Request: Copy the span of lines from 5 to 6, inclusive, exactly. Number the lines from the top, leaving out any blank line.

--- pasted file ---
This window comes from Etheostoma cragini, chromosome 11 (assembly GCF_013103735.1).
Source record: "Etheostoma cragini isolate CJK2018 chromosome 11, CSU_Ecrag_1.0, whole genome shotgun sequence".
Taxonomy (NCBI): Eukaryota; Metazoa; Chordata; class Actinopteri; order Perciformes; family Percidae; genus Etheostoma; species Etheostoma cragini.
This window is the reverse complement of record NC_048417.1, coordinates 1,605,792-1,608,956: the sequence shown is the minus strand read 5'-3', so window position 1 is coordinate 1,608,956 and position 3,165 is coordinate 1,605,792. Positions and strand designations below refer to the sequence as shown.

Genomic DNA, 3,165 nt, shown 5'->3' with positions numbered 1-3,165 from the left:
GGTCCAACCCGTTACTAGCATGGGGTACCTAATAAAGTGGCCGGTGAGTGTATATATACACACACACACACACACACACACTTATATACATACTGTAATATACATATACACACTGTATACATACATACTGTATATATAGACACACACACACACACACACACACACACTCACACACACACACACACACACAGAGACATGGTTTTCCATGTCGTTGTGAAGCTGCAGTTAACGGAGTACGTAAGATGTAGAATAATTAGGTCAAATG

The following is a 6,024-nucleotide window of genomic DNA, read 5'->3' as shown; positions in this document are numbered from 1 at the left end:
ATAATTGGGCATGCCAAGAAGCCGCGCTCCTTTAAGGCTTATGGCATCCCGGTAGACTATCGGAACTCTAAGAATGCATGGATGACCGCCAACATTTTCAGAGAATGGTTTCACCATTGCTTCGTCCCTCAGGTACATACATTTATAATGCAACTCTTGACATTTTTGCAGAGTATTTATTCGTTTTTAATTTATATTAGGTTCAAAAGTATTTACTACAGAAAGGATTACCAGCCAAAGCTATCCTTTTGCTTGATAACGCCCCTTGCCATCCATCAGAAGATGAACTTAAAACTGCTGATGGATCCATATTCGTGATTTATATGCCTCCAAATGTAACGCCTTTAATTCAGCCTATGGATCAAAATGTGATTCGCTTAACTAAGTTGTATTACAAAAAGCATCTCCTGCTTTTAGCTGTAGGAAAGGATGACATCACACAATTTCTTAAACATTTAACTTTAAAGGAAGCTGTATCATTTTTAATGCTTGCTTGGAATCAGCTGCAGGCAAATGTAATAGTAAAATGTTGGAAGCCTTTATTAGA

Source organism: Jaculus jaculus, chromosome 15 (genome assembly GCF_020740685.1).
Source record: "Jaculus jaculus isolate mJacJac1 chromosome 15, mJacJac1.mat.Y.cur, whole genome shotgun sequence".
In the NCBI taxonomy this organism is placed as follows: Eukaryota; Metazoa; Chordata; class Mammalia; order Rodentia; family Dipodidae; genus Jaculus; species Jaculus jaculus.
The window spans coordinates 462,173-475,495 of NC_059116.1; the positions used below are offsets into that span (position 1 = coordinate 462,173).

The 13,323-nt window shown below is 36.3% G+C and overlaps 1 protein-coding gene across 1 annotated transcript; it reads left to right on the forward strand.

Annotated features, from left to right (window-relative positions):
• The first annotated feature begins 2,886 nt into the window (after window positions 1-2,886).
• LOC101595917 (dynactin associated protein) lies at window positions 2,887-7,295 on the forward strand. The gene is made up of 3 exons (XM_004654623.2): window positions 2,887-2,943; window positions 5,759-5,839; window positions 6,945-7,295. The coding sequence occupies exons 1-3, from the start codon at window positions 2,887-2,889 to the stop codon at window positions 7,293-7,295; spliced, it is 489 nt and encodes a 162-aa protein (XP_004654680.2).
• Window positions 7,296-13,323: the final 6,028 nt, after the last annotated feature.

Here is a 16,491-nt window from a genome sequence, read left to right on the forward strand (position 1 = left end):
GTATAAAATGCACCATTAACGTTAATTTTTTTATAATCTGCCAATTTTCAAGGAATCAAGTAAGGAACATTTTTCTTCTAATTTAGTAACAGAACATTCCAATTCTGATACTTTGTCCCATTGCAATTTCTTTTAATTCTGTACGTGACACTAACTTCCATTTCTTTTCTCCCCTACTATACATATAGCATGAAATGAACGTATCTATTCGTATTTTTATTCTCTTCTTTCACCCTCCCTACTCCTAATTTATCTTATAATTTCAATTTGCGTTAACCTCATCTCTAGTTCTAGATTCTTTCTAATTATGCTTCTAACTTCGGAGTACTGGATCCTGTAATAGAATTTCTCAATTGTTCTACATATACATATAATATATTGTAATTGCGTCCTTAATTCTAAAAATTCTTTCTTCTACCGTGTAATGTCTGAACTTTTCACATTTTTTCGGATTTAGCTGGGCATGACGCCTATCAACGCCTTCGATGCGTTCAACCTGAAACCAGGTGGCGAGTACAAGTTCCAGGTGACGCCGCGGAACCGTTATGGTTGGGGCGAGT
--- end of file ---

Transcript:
Genomic DNA, 3,165 nt, shown 5'->3' with positions numbered 1-3,165 from the left:
GGTCCAACCCGTTACTAGCATGGGGTACCTAATAAAGTGGCCGGTGAGTGTATATATACACACACACACACACACACACACTTATATACATACTGTAATATACATATACACACTGTATACATACATACTGTATATATAGACACACACACACACACACACACACACACTCACACACACACACACACACACAGAGACATGGTTTTCCATGTCGTTGTGAAGCTGCAGTTAACGGAGTACGTAAGATGTAGAATAATTAGGTCAAATG